CIE Spotlight: Combined Use of GPS and Accelerometry Reveals Fine Scale Three-Dimensional Foraging Behaviour in the Short-Tailed Shearwater

Maud B., Lauren A. and John A.

Maud B., Lauren A. and John A.

Title: Combined Use of GPS and Accelerometry Reveals Fine Scale Three-Dimensional Foraging Behaviour in the Short-Tailed Shearwater

Authors: Maud Berlincourt, Lauren P. Angel, John P. Y. Arnould

Source: PLoS ONE 10(10), October 6, 2015

Brief summary of the paper: Determining the foraging behaviour of free-ranging marine animals is fundamental for assessing their habitat use and how they may respond to changes in the environment. However, despite recent advances in bio-logging technology, collecting information on both at-sea movement patterns and activity budgets still remains difficult in small pelagic seabird species due to the constraints of instrument size.

The short-tailed shearwater, the most abundant seabird species in Australia (ca 23 million individuals), is a highly pelagic procellariiform. Despite its ecological importance to the region, almost nothing is known about its at-sea behaviour, in particular, its foraging activity.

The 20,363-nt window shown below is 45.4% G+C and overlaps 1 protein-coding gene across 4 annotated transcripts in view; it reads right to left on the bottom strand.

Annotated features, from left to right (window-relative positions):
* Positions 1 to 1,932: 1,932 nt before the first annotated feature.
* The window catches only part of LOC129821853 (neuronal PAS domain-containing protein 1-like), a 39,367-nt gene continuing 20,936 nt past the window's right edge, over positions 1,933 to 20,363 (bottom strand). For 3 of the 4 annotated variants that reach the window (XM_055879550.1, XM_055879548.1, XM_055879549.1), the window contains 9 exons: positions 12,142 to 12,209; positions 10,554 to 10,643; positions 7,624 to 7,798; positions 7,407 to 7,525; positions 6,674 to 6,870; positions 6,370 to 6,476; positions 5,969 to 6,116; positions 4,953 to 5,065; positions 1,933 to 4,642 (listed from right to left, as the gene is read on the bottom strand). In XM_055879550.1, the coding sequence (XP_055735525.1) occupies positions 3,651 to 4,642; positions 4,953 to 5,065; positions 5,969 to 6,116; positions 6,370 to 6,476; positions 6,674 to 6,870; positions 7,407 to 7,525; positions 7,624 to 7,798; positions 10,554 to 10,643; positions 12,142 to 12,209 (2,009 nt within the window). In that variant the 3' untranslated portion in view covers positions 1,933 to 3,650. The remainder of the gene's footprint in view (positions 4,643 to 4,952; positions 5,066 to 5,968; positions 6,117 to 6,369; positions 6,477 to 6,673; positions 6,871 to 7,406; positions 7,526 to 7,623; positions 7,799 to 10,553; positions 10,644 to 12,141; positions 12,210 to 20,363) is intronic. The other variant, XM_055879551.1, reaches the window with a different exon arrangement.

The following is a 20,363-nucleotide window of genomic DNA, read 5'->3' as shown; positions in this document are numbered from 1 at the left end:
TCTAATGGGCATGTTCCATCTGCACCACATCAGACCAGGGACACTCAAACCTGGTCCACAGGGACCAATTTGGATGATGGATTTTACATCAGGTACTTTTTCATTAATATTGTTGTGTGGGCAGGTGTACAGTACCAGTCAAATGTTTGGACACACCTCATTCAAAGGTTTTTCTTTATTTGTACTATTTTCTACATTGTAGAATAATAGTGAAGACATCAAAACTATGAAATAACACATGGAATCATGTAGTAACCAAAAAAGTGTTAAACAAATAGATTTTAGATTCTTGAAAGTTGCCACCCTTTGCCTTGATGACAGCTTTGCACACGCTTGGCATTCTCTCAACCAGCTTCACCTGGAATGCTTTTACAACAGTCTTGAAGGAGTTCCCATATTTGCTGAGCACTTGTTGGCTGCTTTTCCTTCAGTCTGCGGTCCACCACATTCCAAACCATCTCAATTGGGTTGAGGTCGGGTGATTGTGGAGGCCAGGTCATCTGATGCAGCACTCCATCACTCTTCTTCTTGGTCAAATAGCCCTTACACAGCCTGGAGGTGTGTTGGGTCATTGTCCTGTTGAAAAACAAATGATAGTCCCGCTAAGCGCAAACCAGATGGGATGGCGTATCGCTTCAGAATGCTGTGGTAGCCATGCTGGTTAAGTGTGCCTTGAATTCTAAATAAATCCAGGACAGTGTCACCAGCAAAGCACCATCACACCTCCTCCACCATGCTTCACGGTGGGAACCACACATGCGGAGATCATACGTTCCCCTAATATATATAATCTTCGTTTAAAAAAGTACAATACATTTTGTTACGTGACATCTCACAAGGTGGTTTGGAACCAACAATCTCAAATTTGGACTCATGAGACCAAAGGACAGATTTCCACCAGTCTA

Using a combination of GPS and tri-axial accelerometer data-loggers, the fine scale three-dimensional foraging behaviour of 10 breeding individuals from two colonies was investigated.

Five at-sea behaviours were identified: (1) resting on water, (2) flapping flight, (3) gliding flight, (4) foraging (i.e., surface foraging and diving events), and (5) taking-off.

There were substantial intra- and inter- individual variations in activity patterns, with individuals spending on average 45.8% (range: 17.1–70.0%) of time at sea resting on water and 18.2% (range: 2.3–49.6%) foraging. Individuals made 76.4 ± 65.3 dives (range: 8–237) per foraging trip (mean duration 9.0 ± 1.9 s), with dives also recorded during night-time.

With the continued miniaturisation of recording devices, the use of combined data-loggers could provide us with further insights into the foraging behaviour of small procellariiforms, helping to better understand interactions with their prey.